Sweet and bitter flavors play off one another in this hard seltzer. —INGRAIN, Winter/Spring 2020
RECIPE / Ken Hunnemeder
Chamomile has a slight bitterness that balances the flower’s subtly sweet flavors and aromas. Look for dried whole chamomile flowers at spice shops and online. $9 for 4 ounces, mountainroseherbs.com
FLORAL/HERB-INFUSED HARD SELTZERS Choose any combination of fresh citrus juice—orange, grapefruit, lemon, lime— that will play well alongside the dried flowers or herbs infused in your spirit. FEW Spirits’ Breakfast Gin, with its subtle tea-like notes, works well with this grapefruit-chamomile combo.
Makes 1 cocktail
2 ounces chamomile-infused gin (recipe below)
1 ounce grapefruit juice
To serve: Grapefruit zest, fresh chamomile flowers (optional)
Tools: Whip cream maker (optional)
2 ounces chamomile-infused gin + 1 ounce grapefruit juice (freshly squeezed) + 6 ounces ice-cold water together in a cocktail glass.
Carbonate with a whipped-cream maker, to taste. Garnish as desired (grapefruit zest, fresh chamomile flowers).
8 ounces gin
8 grams dried chamomile flowers
8 ounces gin + 8 grams dried chamomile flowers in a medium zip-top bag in a sous vide machine* set at 140°F for 30 to 60 minutes, depending on the flavor intensity desired.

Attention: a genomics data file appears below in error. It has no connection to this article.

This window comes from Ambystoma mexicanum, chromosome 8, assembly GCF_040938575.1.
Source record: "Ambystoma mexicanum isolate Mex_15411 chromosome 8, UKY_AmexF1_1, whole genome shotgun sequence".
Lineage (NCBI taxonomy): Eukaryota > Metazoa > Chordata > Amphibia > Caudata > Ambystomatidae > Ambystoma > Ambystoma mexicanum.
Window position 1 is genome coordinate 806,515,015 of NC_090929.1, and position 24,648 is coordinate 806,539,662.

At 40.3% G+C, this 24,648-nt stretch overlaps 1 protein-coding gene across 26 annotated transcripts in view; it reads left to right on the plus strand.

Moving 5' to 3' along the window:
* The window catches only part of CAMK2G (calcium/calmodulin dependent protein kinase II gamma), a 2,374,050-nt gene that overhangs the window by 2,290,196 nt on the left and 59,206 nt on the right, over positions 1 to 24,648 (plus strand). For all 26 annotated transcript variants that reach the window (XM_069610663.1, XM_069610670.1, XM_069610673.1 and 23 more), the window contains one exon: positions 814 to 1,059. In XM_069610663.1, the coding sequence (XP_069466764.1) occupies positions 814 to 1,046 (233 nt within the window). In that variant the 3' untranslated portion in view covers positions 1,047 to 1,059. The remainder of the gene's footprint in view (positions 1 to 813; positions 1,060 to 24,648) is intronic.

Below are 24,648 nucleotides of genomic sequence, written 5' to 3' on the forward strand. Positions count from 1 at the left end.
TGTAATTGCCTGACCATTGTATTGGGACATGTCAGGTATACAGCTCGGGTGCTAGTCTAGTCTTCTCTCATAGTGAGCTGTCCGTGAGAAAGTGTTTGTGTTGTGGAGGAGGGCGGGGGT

Chamomile-infused gin (in bag) to a bowl filled with ice water and let cool, then strain the infused spirit into a clean container. Refrigerate for up to 2 weeks; makes 8 ounces (enough for 4 cocktails).
* Lower the zip-top bag into the preheated sous vide bath before you seal it. The water from the bath will push any air out of the bag, so you’ll be able to cleanly seal the bag with no air pockets. (Eliminating air pockets helps keep the bag from floating to the surface during cooking; you can also attach the bag to the side of the container filled with water.) If you don’t have a sous vide machine, let the mixture steep at room temperature for 3 to 4 days.
Want more hard seltzer recipes? Check out Hard Times.